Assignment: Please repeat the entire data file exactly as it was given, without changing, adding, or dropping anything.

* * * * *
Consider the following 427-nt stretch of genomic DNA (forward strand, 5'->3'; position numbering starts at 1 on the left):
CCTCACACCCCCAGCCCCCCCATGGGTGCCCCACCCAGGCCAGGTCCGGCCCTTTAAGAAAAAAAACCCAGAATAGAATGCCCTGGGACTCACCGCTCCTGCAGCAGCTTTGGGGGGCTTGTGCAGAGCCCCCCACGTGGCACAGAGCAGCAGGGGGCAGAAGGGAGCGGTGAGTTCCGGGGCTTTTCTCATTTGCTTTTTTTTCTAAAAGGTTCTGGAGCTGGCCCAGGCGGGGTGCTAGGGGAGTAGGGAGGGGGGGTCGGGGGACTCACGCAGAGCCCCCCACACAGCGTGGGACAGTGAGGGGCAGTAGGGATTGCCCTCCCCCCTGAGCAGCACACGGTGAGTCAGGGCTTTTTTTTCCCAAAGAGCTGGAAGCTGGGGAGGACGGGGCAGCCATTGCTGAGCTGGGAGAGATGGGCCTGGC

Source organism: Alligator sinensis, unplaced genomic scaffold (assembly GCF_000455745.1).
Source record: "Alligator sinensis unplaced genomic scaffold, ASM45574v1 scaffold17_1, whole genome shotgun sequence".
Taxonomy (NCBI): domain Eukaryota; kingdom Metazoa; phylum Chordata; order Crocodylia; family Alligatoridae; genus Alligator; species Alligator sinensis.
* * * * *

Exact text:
Consider the following 427-nt stretch of genomic DNA (forward strand, 5'->3'; position numbering starts at 1 on the left):
CCTCACACCCCCAGCCCCCCCATGGGTGCCCCACCCAGGCCAGGTCCGGCCCTTTAAGAAAAAAAACCCAGAATAGAATGCCCTGGGACTCACCGCTCCTGCAGCAGCTTTGGGGGGCTTGTGCAGAGCCCCCCACGTGGCACAGAGCAGCAGGGGGCAGAAGGGAGCGGTGAGTTCCGGGGCTTTTCTCATTTGCTTTTTTTTCTAAAAGGTTCTGGAGCTGGCCCAGGCGGGGTGCTAGGGGAGTAGGGAGGGGGGGTCGGGGGACTCACGCAGAGCCCCCCACACAGCGTGGGACAGTGAGGGGCAGTAGGGATTGCCCTCCCCCCTGAGCAGCACACGGTGAGTCAGGGCTTTTTTTTCCCAAAGAGCTGGAAGCTGGGGAGGACGGGGCAGCCATTGCTGAGCTGGGAGAGATGGGCCTGGC

Source organism: Alligator sinensis, unplaced genomic scaffold (assembly GCF_000455745.1).
Source record: "Alligator sinensis unplaced genomic scaffold, ASM45574v1 scaffold17_1, whole genome shotgun sequence".
Taxonomy (NCBI): domain Eukaryota; kingdom Metazoa; phylum Chordata; order Crocodylia; family Alligatoridae; genus Alligator; species Alligator sinensis.